Using creative writing as a therapeutic tool
A one-day workshop exploring the use of writing in a clinical setting, considering its potential benefits both for clients and for therapists' own reflection, personal development, and self-care.
The day will combine theory with hands-on activities, providing an opportunity to try-out techniques and think about their clinical applications in a safe, supportive group.
During the workshop, the theory will cover;
- left and right brain integration (drawing on McGilchrist and Fonagy)
- language development, symbolisation, metaphor, and mentalisation
- the importance of a coherent narrative
"To give a thing a name, a label, a handle; to rescue it from anonymity, to pluck it out of the Place of Namelessness, in short to identify it - well, that’s a way of bringing the said thing into being" - Hanna Segal (1994)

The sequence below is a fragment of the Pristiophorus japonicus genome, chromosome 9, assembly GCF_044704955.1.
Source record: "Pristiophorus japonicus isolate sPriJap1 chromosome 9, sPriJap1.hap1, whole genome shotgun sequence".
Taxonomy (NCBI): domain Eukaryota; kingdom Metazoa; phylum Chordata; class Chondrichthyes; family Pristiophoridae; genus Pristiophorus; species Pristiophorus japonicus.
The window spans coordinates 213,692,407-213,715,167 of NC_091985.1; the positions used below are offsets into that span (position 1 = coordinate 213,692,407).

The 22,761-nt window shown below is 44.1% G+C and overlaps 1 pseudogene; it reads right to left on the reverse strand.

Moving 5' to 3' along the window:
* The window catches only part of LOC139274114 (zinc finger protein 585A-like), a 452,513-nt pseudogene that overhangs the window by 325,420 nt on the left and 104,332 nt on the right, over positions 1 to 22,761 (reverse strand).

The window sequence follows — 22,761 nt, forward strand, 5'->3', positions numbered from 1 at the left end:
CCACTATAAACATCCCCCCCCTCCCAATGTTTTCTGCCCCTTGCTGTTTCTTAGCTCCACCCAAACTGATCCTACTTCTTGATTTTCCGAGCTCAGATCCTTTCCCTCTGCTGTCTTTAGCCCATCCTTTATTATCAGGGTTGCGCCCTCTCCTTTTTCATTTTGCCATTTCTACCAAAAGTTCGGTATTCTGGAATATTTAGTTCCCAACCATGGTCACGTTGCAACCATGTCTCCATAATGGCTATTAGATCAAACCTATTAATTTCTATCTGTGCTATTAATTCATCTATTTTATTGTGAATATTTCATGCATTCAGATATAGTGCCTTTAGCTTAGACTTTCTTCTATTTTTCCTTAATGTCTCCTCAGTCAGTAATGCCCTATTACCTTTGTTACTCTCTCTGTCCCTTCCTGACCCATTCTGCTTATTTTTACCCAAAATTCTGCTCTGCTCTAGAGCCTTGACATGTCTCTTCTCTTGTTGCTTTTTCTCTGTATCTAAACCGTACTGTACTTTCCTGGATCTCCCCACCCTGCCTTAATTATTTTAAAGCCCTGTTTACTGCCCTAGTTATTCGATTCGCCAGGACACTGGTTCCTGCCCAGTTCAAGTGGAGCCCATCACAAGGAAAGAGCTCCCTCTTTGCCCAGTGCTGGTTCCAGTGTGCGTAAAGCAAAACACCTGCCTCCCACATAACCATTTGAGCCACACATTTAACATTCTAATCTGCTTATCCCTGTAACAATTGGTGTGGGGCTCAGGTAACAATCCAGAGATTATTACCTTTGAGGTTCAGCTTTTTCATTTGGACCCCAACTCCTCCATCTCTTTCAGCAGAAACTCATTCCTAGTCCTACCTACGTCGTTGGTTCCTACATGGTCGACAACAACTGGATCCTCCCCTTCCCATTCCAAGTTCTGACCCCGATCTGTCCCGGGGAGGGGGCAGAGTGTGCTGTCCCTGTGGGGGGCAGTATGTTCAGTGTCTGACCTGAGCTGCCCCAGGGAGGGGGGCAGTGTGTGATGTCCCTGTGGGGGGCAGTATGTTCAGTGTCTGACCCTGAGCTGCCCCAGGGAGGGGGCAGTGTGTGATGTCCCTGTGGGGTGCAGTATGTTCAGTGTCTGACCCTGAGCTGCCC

"An important researcher in the field of attachment theory, Mary Main... discovered that when adults talked about their emotional lives and their important relationships in growing up, it didn’t matter whether they had a 'happy childhood' or not. Their current emotional security depended much more on having an internally coherent and consistent narrative than on the actual story they had to tell" - Sue Gerhardt (2004)
No previous writing experience is necessary, but a willingness to participate in writing exercises is encouraged.
Hosted by Valerie Adlparvar
Sue Mayfield is an Accredited BACP Psychodynamic Counsellor, Registrant of BPC, writer and experienced writing-facilitator. She is the author of ten novels for young adults several of which (On Eagles’ Wings, Blue, Reckless, Damage) explore themes of disruption and loss.